In case you haven’t heard, La La Land is a wonderful film experience, but before you go and see this film, let’s temper expectations a little.
This is the time of year where a lot of hype is thrown at certain movies and all you hear people say is, “Have you seen it? OMG it’s amazing! it’s glorious! it’s the best movie I’ve seen this year!” Blaaahhh!
La La Land deserves the accolades and that hype train will continue to roll all the way onto the red carpet of the Academy Awards in 2017. But I refuse to let your viewing experience be ruined by grandiose expectations that people will build like snowmen only to see it quickly melt away.
But it is a charming and fun flick that’s directed by the talented Damien Chazelle, who was the man behind one of my favourite 2014 flicks Whiplash. He masterfully brings us a modern day musical and a love letter to the golden age of 1940’s Hollywood and of course jazz music in it’s purest form.
It stars Ryan Gosling and Emma Stone who’s on screen chemistry is white hot. I mean it’s not even fair. These two sickeningly gorgeous and talented actors dance and sing their way into random musical numbers with the big Southern California horizon as their backdrop. They’re just two young people who have big LA dreams.
Sebastian (Ryan Gosling) is a jazz piano player who is barely making ends meet. His life consists of playing club gigs and keyboards for an 80s cover band. He hopes to one day open up a jazz club that the legendary Thelonious Monk would be proud of. Meanwhile, Mia (Emma Stone) is an aspiring actress who works as a barista on the Warner Brothers lot. She has stars in her eyes and dreams about landing the perfect TV or movie role.
But the hard realities of Tinseltown are starting to wear on both of them.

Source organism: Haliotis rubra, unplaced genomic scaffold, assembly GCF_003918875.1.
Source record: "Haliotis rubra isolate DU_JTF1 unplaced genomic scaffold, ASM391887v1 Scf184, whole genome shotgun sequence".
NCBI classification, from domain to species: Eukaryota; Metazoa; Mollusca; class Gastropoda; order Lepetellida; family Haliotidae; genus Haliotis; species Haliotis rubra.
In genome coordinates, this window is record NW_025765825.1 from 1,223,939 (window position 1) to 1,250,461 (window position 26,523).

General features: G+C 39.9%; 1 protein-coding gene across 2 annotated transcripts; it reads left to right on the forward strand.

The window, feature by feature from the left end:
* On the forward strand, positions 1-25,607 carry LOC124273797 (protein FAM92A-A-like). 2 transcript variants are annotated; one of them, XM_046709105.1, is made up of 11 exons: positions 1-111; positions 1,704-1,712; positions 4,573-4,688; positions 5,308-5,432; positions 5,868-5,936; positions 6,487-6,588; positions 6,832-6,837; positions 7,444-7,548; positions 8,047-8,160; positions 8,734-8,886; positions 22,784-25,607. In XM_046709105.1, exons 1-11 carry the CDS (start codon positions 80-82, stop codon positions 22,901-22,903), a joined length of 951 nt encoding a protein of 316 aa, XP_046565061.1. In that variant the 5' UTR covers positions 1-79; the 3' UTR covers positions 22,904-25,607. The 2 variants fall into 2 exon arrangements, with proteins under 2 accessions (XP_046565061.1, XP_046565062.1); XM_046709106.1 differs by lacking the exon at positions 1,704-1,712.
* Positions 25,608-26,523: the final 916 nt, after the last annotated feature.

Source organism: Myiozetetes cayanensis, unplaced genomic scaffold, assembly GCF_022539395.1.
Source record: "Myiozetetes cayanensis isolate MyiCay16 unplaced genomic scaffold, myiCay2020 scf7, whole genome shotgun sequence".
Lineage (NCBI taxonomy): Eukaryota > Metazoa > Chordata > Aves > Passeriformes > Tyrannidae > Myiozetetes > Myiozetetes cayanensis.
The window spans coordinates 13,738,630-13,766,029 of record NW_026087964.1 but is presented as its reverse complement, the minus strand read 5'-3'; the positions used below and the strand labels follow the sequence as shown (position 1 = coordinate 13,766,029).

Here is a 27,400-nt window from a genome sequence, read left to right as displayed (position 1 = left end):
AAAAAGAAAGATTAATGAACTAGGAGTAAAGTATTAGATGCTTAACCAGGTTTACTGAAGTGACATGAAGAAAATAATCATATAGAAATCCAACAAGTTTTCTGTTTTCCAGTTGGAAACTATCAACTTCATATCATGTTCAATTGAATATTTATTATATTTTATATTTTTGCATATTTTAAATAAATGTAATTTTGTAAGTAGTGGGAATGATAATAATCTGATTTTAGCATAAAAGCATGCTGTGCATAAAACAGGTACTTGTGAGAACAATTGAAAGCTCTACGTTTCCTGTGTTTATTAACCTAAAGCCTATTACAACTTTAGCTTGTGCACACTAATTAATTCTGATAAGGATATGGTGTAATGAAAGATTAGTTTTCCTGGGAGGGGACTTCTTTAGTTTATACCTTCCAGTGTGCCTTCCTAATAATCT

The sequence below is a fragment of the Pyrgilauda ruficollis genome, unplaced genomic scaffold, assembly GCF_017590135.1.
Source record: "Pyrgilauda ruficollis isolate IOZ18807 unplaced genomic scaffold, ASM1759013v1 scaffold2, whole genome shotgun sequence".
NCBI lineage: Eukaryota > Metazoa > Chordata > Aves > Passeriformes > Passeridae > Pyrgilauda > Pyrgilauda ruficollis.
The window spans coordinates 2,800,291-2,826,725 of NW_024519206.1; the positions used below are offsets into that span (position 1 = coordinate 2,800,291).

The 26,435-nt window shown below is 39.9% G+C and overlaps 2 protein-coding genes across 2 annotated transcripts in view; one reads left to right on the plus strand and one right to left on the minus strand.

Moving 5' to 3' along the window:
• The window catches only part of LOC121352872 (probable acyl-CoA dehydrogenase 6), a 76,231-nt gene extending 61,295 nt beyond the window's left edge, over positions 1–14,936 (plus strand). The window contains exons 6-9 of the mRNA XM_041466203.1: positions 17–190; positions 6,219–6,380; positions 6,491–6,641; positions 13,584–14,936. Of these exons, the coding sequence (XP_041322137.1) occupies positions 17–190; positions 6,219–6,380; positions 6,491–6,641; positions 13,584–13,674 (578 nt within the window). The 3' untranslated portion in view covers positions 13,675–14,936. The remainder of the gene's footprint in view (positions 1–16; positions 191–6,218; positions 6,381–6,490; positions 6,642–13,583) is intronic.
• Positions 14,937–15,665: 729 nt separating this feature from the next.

Of course, Sebastian and Mia’s paths cross, a few times, and that leads to spontaneous tap dancing, singing, jazz and that’s really all you need to know about this film. Because for everything that I loved about the musical elements, the story is also grounded in reality and that is something that truly makes this film great.
Gosling and Stone are magnetic in a musical that doesn’t try to be anything else than a good old fashion story about daring to dream. There is no political overtones or heavy-handed messages. It’s a film that tips its hat to the Gene Kelly and Jacques Demy musicals of the past.
This film is like looking at a Hollywood postcard with all of it’s vibrant colours. Cinematographer Linus Sandgren makes the dirty, gridlocked Los Angeles look like a colourful and majestic Wonderland. There is a scene at the famous Grifith Observatory that is quite magical.
That’s the thing with all the award buzz this film is getting, people immediately look at the director or the two principal actors and that’s fair but La La Land should be in the conversation for some of the technical awards as well, like cinematography. Bravo to the entire production team especially for the work they did on what could go down as one of the best ending sequences we have seen in a film in years.
Although this movie will never be confused with musicals like Singin’ in the Rain, which was most likely one of many influences, both Gosling and Stone sing their own songs and take on the dancing elements with ease. Sure they may never be compared to Gene Kelly or Cyd Charisse, but the point is their imperfections is what makes this film so great.
So go and take this film in. I’m giving this five dancing pieces of popcorn out of 5.
Now excuse me while I listen to the soundtrack and kiss 2016 goodbye.
Playing at a theatre near you on December 25th, Rated PG-13, 128 minutes